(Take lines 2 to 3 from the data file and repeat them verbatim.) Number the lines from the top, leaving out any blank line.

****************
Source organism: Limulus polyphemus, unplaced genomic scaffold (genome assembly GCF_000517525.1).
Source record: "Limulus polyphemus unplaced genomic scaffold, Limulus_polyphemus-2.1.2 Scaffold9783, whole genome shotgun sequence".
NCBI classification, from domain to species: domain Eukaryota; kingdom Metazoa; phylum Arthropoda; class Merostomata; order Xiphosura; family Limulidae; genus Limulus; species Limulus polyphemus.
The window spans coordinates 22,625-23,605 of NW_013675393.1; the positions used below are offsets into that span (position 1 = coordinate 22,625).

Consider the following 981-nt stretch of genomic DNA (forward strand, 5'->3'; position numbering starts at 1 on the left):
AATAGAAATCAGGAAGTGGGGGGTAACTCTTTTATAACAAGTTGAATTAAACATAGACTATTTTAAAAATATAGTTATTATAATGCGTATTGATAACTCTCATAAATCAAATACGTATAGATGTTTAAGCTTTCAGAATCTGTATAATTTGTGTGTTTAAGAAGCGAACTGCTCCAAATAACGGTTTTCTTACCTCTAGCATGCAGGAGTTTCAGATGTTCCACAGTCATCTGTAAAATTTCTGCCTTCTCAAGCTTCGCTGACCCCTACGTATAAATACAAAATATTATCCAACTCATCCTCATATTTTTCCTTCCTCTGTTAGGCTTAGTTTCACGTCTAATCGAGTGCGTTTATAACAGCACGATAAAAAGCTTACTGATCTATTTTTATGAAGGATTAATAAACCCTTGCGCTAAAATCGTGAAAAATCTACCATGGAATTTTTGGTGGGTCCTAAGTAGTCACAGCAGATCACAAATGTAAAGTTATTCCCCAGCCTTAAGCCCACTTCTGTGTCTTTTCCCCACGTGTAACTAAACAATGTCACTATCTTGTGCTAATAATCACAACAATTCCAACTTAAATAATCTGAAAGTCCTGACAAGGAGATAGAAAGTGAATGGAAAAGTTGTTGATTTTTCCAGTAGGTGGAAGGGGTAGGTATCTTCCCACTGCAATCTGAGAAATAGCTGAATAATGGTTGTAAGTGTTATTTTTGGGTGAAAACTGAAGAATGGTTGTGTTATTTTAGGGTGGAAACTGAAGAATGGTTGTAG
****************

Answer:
Source record: "Limulus polyphemus unplaced genomic scaffold, Limulus_polyphemus-2.1.2 Scaffold9783, whole genome shotgun sequence".
NCBI classification, from domain to species: domain Eukaryota; kingdom Metazoa; phylum Arthropoda; class Merostomata; order Xiphosura; family Limulidae; genus Limulus; species Limulus polyphemus.